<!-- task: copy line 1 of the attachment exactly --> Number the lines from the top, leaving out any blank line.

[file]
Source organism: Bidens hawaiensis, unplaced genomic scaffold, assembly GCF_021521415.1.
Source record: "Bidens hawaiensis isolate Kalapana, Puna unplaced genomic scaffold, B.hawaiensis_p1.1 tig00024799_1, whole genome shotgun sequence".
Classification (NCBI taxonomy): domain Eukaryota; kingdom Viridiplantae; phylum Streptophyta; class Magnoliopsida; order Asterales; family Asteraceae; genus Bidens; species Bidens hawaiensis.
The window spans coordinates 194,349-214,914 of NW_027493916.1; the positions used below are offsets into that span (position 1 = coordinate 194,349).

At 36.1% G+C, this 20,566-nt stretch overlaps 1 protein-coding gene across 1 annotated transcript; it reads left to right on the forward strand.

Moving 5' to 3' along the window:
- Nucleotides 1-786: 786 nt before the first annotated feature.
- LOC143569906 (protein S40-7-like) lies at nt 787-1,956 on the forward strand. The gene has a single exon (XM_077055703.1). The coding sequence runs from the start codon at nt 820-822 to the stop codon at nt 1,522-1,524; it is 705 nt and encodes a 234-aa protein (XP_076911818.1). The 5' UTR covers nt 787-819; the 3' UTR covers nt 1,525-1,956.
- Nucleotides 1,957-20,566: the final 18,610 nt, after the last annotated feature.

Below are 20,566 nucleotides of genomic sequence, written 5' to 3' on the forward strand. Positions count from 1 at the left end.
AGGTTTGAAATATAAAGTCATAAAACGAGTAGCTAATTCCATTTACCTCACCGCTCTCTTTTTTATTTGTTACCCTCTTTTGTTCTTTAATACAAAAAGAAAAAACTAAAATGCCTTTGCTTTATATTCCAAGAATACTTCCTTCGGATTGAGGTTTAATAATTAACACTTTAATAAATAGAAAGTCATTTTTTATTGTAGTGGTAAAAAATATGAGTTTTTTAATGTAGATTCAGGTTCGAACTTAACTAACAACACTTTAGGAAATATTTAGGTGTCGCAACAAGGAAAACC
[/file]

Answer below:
Source organism: Bidens hawaiensis, unplaced genomic scaffold, assembly GCF_021521415.1.